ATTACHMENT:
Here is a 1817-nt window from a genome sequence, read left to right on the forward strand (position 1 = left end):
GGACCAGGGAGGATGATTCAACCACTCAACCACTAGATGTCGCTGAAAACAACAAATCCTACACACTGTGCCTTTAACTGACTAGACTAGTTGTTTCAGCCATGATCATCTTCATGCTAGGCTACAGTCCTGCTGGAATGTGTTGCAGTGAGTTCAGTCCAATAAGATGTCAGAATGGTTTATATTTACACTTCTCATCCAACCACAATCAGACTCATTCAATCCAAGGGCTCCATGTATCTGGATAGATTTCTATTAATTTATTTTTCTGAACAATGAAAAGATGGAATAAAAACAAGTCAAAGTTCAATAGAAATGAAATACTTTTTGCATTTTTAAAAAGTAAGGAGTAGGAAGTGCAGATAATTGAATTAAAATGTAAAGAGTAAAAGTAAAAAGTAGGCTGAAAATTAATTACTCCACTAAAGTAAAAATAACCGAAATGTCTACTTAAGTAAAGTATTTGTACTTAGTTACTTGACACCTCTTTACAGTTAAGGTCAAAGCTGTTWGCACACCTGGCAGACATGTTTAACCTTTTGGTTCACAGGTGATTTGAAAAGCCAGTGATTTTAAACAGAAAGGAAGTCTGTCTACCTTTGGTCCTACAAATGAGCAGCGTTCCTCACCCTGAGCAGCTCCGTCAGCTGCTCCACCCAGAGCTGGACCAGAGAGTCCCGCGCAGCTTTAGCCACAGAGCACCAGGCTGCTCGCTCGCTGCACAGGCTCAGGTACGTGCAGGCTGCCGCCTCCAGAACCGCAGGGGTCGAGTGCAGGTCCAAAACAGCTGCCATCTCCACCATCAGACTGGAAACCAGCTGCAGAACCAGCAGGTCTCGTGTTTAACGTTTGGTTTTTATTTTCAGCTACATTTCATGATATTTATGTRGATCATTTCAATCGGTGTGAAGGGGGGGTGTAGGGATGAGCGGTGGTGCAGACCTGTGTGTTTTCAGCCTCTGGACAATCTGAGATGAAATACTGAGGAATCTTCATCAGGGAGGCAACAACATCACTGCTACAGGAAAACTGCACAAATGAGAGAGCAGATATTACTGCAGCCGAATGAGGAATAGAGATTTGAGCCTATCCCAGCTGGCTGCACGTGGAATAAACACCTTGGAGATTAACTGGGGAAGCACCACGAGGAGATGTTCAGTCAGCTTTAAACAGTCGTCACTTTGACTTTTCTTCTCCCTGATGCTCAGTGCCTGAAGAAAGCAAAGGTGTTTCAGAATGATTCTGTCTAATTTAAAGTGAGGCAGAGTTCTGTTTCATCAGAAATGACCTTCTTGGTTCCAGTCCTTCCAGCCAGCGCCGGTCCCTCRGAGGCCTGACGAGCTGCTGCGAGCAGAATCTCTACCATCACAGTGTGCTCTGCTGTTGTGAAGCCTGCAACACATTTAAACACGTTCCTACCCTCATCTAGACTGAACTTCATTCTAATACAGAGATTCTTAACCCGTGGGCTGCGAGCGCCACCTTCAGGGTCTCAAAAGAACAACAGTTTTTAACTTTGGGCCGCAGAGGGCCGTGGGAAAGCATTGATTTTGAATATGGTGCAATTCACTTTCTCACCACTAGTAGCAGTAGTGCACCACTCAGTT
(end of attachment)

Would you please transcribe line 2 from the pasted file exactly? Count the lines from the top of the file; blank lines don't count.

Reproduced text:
GGACCAGGGAGGATGATTCAACCACTCAACCACTAGATGTCGCTGAAAACAACAAATCCTACACACTGTGCCTTTAACTGACTAGACTAGTTGTTTCAGCCATGATCATCTTCATGCTAGGCTACAGTCCTGCTGGAATGTGTTGCAGTGAGTTCAGTCCAATAAGATGTCAGAATGGTTTATATTTACACTTCTCATCCAACCACAATCAGACTCATTCAATCCAAGGGCTCCATGTATCTGGATAGATTTCTATTAATTTATTTTTCTGAACAATGAAAAGATGGAATAAAAACAAGTCAAAGTTCAATAGAAATGAAATACTTTTTGCATTTTTAAAAAGTAAGGAGTAGGAAGTGCAGATAATTGAATTAAAATGTAAAGAGTAAAAGTAAAAAGTAGGCTGAAAATTAATTACTCCACTAAAGTAAAAATAACCGAAATGTCTACTTAAGTAAAGTATTTGTACTTAGTTACTTGACACCTCTTTACAGTTAAGGTCAAAGCTGTTWGCACACCTGGCAGACATGTTTAACCTTTTGGTTCACAGGTGATTTGAAAAGCCAGTGATTTTAAACAGAAAGGAAGTCTGTCTACCTTTGGTCCTACAAATGAGCAGCGTTCCTCACCCTGAGCAGCTCCGTCAGCTGCTCCACCCAGAGCTGGACCAGAGAGTCCCGCGCAGCTTTAGCCACAGAGCACCAGGCTGCTCGCTCGCTGCACAGGCTCAGGTACGTGCAGGCTGCCGCCTCCAGAACCGCAGGGGTCGAGTGCAGGTCCAAAACAGCTGCCATCTCCACCATCAGACTGGAAACCAGCTGCAGAACCAGCAGGTCTCGTGTTTAACGTTTGGTTTTTATTTTCAGCTACATTTCATGATATTTATGTRGATCATTTCAATCGGTGTGAAGGGGGGGTGTAGGGATGAGCGGTGGTGCAGACCTGTGTGTTTTCAGCCTCTGGACAATCTGAGATGAAATACTGAGGAATCTTCATCAGGGAGGCAACAACATCACTGCTACAGGAAAACTGCACAAATGAGAGAGCAGATATTACTGCAGCCGAATGAGGAATAGAGATTTGAGCCTATCCCAGCTGGCTGCACGTGGAATAAACACCTTGGAGATTAACTGGGGAAGCACCACGAGGAGATGTTCAGTCAGCTTTAAACAGTCGTCACTTTGACTTTTCTTCTCCCTGATGCTCAGTGCCTGAAGAAAGCAAAGGTGTTTCAGAATGATTCTGTCTAATTTAAAGTGAGGCAGAGTTCTGTTTCATCAGAAATGACCTTCTTGGTTCCAGTCCTTCCAGCCAGCGCCGGTCCCTCRGAGGCCTGACGAGCTGCTGCGAGCAGAATCTCTACCATCACAGTGTGCTCTGCTGTTGTGAAGCCTGCAACACATTTAAACACGTTCCTACCCTCATCTAGACTGAACTTCATTCTAATACAGAGATTCTTAACCCGTGGGCTGCGAGCGCCACCTTCAGGGTCTCAAAAGAACAACAGTTTTTAACTTTGGGCCGCAGAGGGCCGTGGGAAAGCATTGATTTTGAATATGGTGCAATTCACTTTCTCACCACTAGTAGCAGTAGTGCACCACTCAGTT